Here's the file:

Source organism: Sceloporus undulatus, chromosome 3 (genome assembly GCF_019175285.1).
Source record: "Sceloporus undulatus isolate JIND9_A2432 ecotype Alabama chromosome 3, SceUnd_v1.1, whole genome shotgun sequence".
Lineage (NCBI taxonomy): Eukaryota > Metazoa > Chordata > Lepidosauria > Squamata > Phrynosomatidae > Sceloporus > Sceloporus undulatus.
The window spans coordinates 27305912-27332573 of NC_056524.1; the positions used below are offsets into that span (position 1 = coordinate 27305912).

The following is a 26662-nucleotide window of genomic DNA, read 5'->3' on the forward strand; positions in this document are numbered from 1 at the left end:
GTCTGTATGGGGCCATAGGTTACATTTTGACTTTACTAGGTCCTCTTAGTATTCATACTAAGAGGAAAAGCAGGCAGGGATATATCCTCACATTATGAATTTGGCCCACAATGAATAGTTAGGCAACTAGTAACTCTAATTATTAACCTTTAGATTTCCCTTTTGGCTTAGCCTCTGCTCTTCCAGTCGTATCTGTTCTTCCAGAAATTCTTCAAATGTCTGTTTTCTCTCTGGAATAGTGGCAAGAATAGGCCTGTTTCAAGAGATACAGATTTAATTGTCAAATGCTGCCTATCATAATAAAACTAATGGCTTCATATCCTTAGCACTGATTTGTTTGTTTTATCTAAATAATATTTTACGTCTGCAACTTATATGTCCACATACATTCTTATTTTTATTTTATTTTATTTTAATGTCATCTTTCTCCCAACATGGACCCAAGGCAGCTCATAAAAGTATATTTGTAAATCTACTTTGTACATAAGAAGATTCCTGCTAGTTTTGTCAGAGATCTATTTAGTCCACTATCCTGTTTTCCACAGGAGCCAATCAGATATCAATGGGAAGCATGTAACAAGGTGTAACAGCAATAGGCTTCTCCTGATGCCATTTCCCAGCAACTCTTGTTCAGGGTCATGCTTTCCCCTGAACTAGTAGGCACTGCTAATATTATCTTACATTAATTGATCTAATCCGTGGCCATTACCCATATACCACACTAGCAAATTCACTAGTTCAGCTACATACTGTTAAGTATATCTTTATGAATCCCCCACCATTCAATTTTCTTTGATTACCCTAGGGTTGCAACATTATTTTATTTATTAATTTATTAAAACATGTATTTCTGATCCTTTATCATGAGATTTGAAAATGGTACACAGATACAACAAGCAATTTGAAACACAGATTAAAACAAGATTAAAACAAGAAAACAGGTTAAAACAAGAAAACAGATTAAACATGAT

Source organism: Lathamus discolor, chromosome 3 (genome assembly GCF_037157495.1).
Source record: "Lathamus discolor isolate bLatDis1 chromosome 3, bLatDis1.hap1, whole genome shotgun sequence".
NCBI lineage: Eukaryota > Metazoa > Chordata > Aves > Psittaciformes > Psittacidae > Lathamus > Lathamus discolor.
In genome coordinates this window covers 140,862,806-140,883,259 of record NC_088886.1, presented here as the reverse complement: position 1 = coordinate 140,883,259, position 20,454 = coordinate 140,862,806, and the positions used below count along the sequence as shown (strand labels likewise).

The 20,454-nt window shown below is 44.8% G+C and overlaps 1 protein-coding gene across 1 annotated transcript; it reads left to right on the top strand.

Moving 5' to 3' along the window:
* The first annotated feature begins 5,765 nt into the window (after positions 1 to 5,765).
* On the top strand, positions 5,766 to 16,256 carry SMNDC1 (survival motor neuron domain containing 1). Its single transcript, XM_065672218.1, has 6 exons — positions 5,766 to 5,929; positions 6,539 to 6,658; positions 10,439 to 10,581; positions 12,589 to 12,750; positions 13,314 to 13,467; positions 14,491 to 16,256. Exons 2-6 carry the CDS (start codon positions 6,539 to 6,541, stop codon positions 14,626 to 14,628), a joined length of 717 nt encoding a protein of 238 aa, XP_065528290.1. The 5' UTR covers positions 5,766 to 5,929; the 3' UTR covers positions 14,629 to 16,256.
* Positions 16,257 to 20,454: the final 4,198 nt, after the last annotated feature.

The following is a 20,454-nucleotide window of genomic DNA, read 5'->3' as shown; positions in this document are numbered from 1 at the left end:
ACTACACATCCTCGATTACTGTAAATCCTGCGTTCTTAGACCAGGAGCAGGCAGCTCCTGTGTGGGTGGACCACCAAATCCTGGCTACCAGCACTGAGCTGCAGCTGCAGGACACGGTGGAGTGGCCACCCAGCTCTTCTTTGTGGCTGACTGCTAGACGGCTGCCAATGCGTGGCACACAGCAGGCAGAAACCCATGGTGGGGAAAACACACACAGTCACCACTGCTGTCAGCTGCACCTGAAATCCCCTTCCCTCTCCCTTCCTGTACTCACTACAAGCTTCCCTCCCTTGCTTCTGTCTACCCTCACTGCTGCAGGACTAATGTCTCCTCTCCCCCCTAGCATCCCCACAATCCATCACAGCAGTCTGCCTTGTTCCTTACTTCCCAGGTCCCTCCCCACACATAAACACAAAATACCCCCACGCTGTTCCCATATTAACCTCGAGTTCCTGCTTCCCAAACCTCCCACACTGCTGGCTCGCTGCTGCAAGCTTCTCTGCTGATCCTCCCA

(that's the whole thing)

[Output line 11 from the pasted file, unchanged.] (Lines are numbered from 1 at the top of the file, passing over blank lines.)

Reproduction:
The 20,454-nt window shown below is 44.8% G+C and overlaps 1 protein-coding gene across 1 annotated transcript; it reads left to right on the top strand.